Spheres and cubes in high dimensions

For the discussion of math. Duh.

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antonfire
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Spheres and cubes in high dimensions

Here's a weird thing.

Consider a hypercube in n dimensions, and tuck 2n hyperspheres into the corners, so that they are tangent to each other and to the faces of the cube. Now put a hypersphere centered at the center of the cube, tangent to all those. square-circle.png (28.51 KiB) Viewed 1278 times

What's the limit, as n goes to infinity, of the ratio of the volume of the central sphere to the volume of the cube?

Edited for picture and clarity.
Last edited by antonfire on Mon Apr 06, 2009 6:02 am UTC, edited 1 time in total.
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quintopia
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Re: Spheres and cubes in high dimensions

I don't understand your set up? What do you mean "tangent to all these?" If you put unit axis-aligned hypercubes centered at the vertices of an axis-aligned unit hypercube centered at the origin (which would satisfy "they all touch each other" since they all contain the origin) then there is no space left in the center of the cubes for a ball to fit so that it is tangent to them all. So. . .just be more specific please?

antonfire
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Re: Spheres and cubes in high dimensions

I added a picture which hopefully makes things more clear.
Jerry Bona wrote:The Axiom of Choice is obviously true; the Well Ordering Principle is obviously false; and who can tell about Zorn's Lemma?

GreedyAlgorithm
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Re: Spheres and cubes in high dimensions

I assume the answer is 0 but haven't done any work at all. Actually I'd say my priors are around 90% 0, 9% 1, and 1% something else.

ETA: Sweet, looks like the answer is going to be surprising. Last edited by GreedyAlgorithm on Mon Apr 06, 2009 1:29 pm UTC, edited 1 time in total.
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HenryS
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Re: Spheres and cubes in high dimensions

Spoiler:
According to http://en.wikipedia.org/wiki/N-sphere, if [imath]V_n[/imath] is the volume of an [imath]n[/imath]-ball of radius [imath]R[/imath] then $\frac{V_n}{R^n} \rightarrow 0$ as [imath]n\rightarrow \infty[/imath]. The largest that any ball that fits inside a cube of side length 2 can be is the ball of radius 1, and so its volume goes to 0, whereas the volume of the cube is [imath]2^n[/imath]. So the ratio goes to 0 even faster.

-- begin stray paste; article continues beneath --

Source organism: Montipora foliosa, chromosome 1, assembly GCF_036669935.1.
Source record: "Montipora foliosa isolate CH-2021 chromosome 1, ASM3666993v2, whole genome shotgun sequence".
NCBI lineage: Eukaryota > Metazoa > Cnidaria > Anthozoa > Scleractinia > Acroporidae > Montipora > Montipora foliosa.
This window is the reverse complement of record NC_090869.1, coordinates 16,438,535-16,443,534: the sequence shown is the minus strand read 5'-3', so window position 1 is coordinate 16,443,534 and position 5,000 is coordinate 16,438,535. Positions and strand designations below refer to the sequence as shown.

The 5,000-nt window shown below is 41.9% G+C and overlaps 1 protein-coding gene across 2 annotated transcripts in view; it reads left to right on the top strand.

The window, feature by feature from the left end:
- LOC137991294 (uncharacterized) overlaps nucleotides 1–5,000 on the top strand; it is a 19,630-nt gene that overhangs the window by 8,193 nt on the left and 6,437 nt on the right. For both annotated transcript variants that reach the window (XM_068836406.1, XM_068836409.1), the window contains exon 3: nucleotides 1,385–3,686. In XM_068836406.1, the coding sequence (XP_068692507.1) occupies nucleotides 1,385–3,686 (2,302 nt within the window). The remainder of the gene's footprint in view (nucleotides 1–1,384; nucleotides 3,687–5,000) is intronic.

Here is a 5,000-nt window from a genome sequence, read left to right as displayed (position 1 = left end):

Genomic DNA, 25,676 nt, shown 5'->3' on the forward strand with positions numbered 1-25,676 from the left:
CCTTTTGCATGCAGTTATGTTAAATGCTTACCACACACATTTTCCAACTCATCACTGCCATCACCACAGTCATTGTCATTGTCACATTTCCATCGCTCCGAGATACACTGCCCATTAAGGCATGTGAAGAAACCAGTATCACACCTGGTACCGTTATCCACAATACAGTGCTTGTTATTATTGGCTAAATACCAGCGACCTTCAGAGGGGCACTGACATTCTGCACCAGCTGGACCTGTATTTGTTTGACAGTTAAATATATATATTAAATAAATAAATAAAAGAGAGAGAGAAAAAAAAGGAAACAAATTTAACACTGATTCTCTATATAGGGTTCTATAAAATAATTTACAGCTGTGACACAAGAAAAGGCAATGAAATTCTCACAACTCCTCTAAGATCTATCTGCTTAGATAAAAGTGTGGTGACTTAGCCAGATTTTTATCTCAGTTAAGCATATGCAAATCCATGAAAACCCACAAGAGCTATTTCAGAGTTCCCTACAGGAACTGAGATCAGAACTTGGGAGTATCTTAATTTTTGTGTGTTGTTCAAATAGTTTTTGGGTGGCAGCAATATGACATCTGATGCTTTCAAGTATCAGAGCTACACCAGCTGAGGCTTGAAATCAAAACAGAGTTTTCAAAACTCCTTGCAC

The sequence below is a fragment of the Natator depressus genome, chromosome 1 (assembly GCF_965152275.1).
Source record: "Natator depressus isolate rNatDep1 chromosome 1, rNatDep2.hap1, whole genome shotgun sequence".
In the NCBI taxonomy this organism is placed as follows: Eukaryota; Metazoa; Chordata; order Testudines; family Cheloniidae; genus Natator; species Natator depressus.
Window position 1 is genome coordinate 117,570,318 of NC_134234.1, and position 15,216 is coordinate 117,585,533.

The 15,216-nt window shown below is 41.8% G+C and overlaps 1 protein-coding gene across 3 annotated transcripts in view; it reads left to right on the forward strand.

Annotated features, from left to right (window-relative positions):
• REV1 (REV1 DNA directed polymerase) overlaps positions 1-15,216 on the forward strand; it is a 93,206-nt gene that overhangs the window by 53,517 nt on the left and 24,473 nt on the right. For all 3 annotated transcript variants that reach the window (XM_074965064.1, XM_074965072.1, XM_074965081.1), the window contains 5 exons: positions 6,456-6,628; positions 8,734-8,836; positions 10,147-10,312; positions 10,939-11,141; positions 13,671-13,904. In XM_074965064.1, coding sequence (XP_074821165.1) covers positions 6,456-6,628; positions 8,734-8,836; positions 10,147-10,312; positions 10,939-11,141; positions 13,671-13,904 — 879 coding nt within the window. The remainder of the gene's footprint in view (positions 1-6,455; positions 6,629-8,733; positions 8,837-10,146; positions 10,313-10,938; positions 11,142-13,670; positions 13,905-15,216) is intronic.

Unless I'm missing something.

Edit: Ah ok, I had assumed that the central sphere had to be contained inside the cube.
Last edited by HenryS on Mon Apr 06, 2009 2:50 pm UTC, edited 1 time in total.

doogly
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Re: Spheres and cubes in high dimensions

It seems true that the radius of the inner sphere will always be
$R=\frac{1}{4}(\sqrt{n}-1)$
Because the big spheres will have radius 1/2, and the diagonal will have length [imath]\sqrt(n)[/imath]
So then you just need the volume of an n-sphere. This is
$V_n=\frac{\pi^{n/2}R^n}{\Gamma(\frac{n}{2}+1)}$
$V_n=\frac{\pi^{n/2}}{\Gamma(\frac{n}{2}+1)} \left[\frac{1}{4}(\sqrt{n}-1)\right]^n$
This goes to infinity as n does. It has a minimum at 263.5! It is pretty neat. I am thinking this is probably wrong now. But, I think you do always want to look at the radius of the inner sphere, and figure it out using a diagonal. Diagonal always has the same length, sqrt(n). I am pretty sure about the radius of the outer spheres always being 1/2. It is of course 3 am.
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phlip
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Re: Spheres and cubes in high dimensions

I got the same result as doogly (except I get a radius of (sqrt(n)-1)/2, not (sqrt(n)-1)/4, but the result is the same).  Actually, I misread before the picture was added, that the corner spheres were centred on the points of the cube, not inscribed like that. But having them inscribed in a cube of side length 1 is the same as having them centred on the corners of a cube of side length 1/2, so (sqrt(n)-1)/4 is correct. [/edit]

Simplified to only the cases where the dimension is even, since the volume-of-a-hypersphere formula is simpler (and if there's a limit for all n, then there will be a limit for even n), and plugging numbers into Python, I get it seeming to increase without bound for the numbers I plugged in.

Of interest: in four  Again, misread: actually, nine [/edit] dimensions, the inner sphere is tangent to the 16  512 [/edit] corner spheres, and tangent to the cube. For higher dimensions, the sphere will protrude from the cube.

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doogly
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Re: Spheres and cubes in high dimensions

I got four because: half the diagonal is sqrt(n)/2. Diameter of the sphere is 1/2. So the half of the diagonal not in the sphere is 1/2(sqrt(n)-1). There are two parts to the not in the sphere part, which are of equal size. Half of that is in the radius of the inner sphere, half is in the corner, so the radius of the inner sphere is (sqrt(n)-1)/4.
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